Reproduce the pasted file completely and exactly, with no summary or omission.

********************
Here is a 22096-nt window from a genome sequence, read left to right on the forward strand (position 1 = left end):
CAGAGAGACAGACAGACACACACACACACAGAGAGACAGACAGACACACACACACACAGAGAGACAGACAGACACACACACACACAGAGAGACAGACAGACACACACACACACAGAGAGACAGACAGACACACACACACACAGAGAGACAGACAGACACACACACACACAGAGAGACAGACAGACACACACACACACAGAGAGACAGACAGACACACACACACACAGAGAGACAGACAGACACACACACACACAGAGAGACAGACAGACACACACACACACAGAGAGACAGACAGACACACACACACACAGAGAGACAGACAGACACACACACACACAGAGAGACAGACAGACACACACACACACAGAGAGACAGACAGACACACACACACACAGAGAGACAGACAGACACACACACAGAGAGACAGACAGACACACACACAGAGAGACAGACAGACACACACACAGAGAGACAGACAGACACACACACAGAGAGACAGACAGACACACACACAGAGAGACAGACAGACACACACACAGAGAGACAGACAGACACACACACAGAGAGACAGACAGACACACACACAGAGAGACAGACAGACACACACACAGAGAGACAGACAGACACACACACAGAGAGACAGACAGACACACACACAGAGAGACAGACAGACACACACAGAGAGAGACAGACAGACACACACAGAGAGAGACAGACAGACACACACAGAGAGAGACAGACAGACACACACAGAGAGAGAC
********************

Here is a 22096-nt window from a genome sequence, read left to right on the forward strand (position 1 = left end):
CAGAGAGACAGACAGACACACACACACACAGAGAGACAGACAGACACACACACACACAGAGAGACAGACAGACACACACACACACAGAGAGACAGACAGACACACACACACACAGAGAGACAGACAGACACACACACACACAGAGAGACAGACAGACACACACACACACAGAGAGACAGACAGACACACACACACACAGAGAGACAGACAGACACACACACACACAGAGAGACAGACAGACACACACACACACAGAGAGACAGACAGACACACACACACACAGAGAGACAGACAGACACACACACACACAGAGAGACAGACAGACACACACACACACAGAGAGACAGACAGACACACACACACACAGAGAGACAGACAGACACACACACACACAGAGAGACAGACAGACACACACACAGAGAGACAGACAGACACACACACAGAGAGACAGACAGACACACACACAGAGAGACAGACAGACACACACACAGAGAGACAGACAGACACACACACAGAGAGACAGACAGACACACACACAGAGAGACAGACAGACACACACACAGAGAGACAGACAGACACACACACAGAGAGACAGACAGACACACACACAGAGAGACAGACAGACACACACACAGAGAGACAGACAGACACACACACAGAGAGACAGACAGACACACACAGAGAGAGACAGACAGACACACACAGAGAGAGACAGACAGACACACACAGAGAGAGACAGACAGACACACACAGAGAGAGAC